Yet another situation that gives anglers good opportunities for catching larger trout are the Trophy Trout, All-Tackle Trophy Trout special regulations areas and some waters listed under "Miscellaneous Waters Special Regulations." These are generally among the best quality trout-fishing environments in Pennsylvania. In addition to providing opportunities for larger trout, these waters provide places for year-round trout fishing where trout hold over year 'round.
Trophy Trout special regulations allow trout fishing year 'round. The minimum size for trout is 14 inches from 8 a.m. on the opening day of the regular trout season through Labor Day. The daily creel limit is two trout, combined species, from 8 a.m. on the opening day of the regular trout season through Labor Day, except during the period from the day after Labor Day to 8 a.m. on the opening day of the regular trout season of the following year, when no trout may be killed or kept.
Fishing may be done with artificial lures only constructed of metal, plastic, rubber or wood; or with flies and streamers constructed of natural or synthetic materials. All lures and flies may be used with spinning or fly-fishing gear.
Also, the use or possession of any natural bait, baitfish, fish bait, bait paste and similar substances, fish eggs (natural or molded), or any other edible substance is prohibited. Taking baitfish or fish bait is prohibited.
A current trout-salmon permit (or Combination Trout-Salmon/Lake Erie permit) is required.
All-Tackle Trophy Trout special regulations are the same except that fishing may be done wi
th artificial lures, flies or streamers, natural bait, baitfish and fish bait.
Streams in these two categories are within a convenient distance from most anglers in the Commonwealth, close enough for a day of fishing. Any of these is a great place to start your trout season.
TROPHY TROUT STREAMS
Two streams in the Southeast Region, both in Northampton County, are designated Trophy Trout special regulations waters. One is a 1.9-mile section of Monocacy Creek from Illick's Mill Dam upstream to and including the Gertrude Fox Conservation Area, and a 2.1-mile section of Saucon Creek from the upstream boundary of the city of Bethlehem downstream to the state Route 0412 bridge.
One Trophy Trout stream, Codorus Creek in York County, is in the South-Central Region. This two-mile section is from the confluence of the West Branch downstream to a point that is 0.4 mile downstream from state Route 3082 (Porters Road).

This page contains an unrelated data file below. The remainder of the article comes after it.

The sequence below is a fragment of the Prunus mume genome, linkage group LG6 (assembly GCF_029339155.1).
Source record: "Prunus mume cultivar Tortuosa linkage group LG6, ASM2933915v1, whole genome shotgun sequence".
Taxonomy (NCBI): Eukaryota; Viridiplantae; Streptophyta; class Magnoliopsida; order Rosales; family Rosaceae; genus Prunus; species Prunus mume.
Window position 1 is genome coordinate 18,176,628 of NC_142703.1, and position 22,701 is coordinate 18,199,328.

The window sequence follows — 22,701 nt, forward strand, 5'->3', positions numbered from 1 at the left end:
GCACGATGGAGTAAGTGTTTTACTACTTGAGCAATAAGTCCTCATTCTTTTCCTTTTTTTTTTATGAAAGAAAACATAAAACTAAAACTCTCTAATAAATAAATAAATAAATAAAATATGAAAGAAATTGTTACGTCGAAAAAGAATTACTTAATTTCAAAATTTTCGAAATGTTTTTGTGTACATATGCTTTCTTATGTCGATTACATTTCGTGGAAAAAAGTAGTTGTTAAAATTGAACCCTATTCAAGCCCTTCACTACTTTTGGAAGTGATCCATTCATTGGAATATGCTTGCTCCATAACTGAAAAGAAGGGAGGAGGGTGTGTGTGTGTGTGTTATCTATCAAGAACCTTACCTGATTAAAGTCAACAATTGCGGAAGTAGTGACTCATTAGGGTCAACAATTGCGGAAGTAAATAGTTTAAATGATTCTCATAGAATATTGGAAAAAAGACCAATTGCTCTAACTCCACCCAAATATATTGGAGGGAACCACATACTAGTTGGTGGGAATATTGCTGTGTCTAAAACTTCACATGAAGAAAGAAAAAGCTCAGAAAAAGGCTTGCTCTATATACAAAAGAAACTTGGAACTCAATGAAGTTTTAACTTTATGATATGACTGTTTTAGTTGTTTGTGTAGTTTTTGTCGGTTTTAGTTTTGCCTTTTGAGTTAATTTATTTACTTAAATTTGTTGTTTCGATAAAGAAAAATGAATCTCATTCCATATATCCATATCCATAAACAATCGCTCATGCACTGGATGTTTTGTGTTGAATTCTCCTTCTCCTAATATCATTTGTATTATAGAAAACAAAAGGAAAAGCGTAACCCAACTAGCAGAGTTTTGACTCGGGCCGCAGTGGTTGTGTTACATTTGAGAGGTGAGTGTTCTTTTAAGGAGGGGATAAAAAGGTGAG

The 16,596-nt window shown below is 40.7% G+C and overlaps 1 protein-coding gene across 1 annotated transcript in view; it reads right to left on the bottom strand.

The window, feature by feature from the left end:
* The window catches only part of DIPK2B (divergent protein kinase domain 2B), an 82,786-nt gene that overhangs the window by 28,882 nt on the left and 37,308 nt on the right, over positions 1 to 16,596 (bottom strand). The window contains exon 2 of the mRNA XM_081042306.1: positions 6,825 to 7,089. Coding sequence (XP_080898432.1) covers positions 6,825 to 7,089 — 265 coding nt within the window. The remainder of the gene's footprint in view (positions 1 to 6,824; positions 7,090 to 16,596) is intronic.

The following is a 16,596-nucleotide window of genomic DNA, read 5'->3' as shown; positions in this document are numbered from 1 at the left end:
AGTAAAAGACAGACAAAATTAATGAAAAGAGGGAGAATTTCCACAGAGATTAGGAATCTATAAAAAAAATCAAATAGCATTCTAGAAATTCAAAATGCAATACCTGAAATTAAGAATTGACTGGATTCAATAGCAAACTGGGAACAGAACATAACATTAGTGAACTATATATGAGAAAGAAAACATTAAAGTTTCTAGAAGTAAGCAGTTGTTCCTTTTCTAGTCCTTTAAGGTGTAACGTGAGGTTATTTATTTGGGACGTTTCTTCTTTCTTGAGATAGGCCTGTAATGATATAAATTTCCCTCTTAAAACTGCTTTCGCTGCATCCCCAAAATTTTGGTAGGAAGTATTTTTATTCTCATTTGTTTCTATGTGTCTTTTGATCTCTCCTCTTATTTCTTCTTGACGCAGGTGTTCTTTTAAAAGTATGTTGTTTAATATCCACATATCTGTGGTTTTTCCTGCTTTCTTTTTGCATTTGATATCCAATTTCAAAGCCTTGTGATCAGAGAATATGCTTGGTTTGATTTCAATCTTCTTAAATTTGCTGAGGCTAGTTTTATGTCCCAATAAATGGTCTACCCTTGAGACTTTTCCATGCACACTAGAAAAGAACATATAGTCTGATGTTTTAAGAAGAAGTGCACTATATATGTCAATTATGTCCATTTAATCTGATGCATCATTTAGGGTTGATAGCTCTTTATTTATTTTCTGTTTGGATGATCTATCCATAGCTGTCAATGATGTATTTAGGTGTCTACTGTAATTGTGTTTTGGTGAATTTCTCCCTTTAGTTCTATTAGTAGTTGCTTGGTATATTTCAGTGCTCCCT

In the Southwest Region, the only Trophy Trout water is the Youghiogheny River in Somerset County and Fayette County, a 9.0-mile section from the confluence with Ramcat Run downstream to the state Route 381 bridge at Ohiopyle.
The North-Central Region has an All-Tackle Trophy Trout stream, a seven-mile stretch of Penns Creek from the confluence with Elk Creek downstream to the Catch-and-Release area.
The North-Central Region also has four Trophy Trout streams, a 2.5-mile section of Lick Run in Centre County from the headwaters to the mouth, two sections of Fishing Creek in Clinton County, a 0.9-mile section at the Tylersville State Fish Hatchery downstream to the State Game Lands No. 295 boundary (300 yards downstream of the upstream of the state Route 2002 bridge) and a 2.1-mile section from a point 1.3 miles upstream of the lower state Route 2002 bridge downstream to Fleming's Bridge (state Route 2004) at the Lamar Fish Hatchery.
Also included is a 7.2-mile section of Cedar Run in Lycoming and Tioga counties from the confluence with Buck Run downstream to the mouth, and a three-mile section of East Branch Tunungwant Creek in McKean County from the confluence with Pigeon Run downstream to the Main Street bridge in Lewis Run.
One stream in the Northeast Region, the Lackawanna River in Lackawanna County, has a 5.2-mile Trophy Trout section from the Gilmartin Street bridge in Archbald downstream to the Lackawanna Avenue bridge (state Route 0347) in Olyphant. Excepted is a midsection area extending 0.7 mile from the Depot Street bridge in Jessup downstream to the footbridge in Robert Mellow Park.
Filling the gap in the Northwest Region is the 8.75-mile section of the Allegheny River from the Kinzua Dam to the mouth of Conewango Creek in Warren that is listed under Miscellaneous Special Regulations, which are similar to the Trophy Trout regulations.
Rules stipulate that from 8 a.m. on the opening day of the regular trout season through Labor Day the minimum size for trout is 14 inches and the daily limit is two (combined species). From Sept. 2 until 8 a.m. of the opening day of the trout season of the following year, no trout may be killed or had in possession.